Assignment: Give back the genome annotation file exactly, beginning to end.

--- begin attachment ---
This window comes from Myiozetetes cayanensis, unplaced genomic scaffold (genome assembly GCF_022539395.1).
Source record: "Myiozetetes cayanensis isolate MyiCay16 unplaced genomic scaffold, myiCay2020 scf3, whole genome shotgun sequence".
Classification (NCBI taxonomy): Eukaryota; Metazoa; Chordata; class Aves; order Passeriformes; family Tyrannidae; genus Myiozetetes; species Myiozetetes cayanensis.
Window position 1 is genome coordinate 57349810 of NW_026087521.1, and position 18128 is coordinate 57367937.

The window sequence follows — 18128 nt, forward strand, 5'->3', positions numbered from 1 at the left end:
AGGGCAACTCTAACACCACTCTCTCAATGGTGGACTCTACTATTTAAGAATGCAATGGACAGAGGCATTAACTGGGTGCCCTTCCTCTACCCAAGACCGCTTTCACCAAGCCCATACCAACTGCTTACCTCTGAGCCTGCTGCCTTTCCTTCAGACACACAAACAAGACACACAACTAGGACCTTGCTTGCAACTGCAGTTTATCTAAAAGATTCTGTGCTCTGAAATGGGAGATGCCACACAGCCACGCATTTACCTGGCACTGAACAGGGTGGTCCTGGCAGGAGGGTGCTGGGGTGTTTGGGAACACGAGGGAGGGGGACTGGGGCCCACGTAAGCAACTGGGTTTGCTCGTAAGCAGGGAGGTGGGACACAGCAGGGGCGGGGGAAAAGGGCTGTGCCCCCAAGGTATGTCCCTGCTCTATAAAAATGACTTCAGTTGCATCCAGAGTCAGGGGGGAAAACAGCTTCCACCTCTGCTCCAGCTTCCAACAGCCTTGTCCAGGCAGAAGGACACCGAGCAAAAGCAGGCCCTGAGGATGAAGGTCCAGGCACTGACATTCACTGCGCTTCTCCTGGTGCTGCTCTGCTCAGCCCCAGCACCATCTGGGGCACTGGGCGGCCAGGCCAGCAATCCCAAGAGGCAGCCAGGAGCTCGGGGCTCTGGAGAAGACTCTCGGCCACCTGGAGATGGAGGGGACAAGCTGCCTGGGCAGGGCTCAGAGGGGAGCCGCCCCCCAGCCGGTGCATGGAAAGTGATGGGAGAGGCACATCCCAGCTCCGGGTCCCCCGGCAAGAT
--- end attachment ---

This window comes from Myiozetetes cayanensis, unplaced genomic scaffold (genome assembly GCF_022539395.1).
Source record: "Myiozetetes cayanensis isolate MyiCay16 unplaced genomic scaffold, myiCay2020 scf3, whole genome shotgun sequence".
Classification (NCBI taxonomy): Eukaryota; Metazoa; Chordata; class Aves; order Passeriformes; family Tyrannidae; genus Myiozetetes; species Myiozetetes cayanensis.
Window position 1 is genome coordinate 57349810 of NW_026087521.1, and position 18128 is coordinate 57367937.

The window sequence follows — 18128 nt, forward strand, 5'->3', positions numbered from 1 at the left end:
AGGGCAACTCTAACACCACTCTCTCAATGGTGGACTCTACTATTTAAGAATGCAATGGACAGAGGCATTAACTGGGTGCCCTTCCTCTACCCAAGACCGCTTTCACCAAGCCCATACCAACTGCTTACCTCTGAGCCTGCTGCCTTTCCTTCAGACACACAAACAAGACACACAACTAGGACCTTGCTTGCAACTGCAGTTTATCTAAAAGATTCTGTGCTCTGAAATGGGAGATGCCACACAGCCACGCATTTACCTGGCACTGAACAGGGTGGTCCTGGCAGGAGGGTGCTGGGGTGTTTGGGAACACGAGGGAGGGGGACTGGGGCCCACGTAAGCAACTGGGTTTGCTCGTAAGCAGGGAGGTGGGACACAGCAGGGGCGGGGGAAAAGGGCTGTGCCCCCAAGGTATGTCCCTGCTCTATAAAAATGACTTCAGTTGCATCCAGAGTCAGGGGGGAAAACAGCTTCCACCTCTGCTCCAGCTTCCAACAGCCTTGTCCAGGCAGAAGGACACCGAGCAAAAGCAGGCCCTGAGGATGAAGGTCCAGGCACTGACATTCACTGCGCTTCTCCTGGTGCTGCTCTGCTCAGCCCCAGCACCATCTGGGGCACTGGGCGGCCAGGCCAGCAATCCCAAGAGGCAGCCAGGAGCTCGGGGCTCTGGAGAAGACTCTCGGCCACCTGGAGATGGAGGGGACAAGCTGCCTGGGCAGGGCTCAGAGGGGAGCCGCCCCCCAGCCGGTGCATGGAAAGTGATGGGAGAGGCACATCCCAGCTCCGGGTCCCCCGGCAAGAT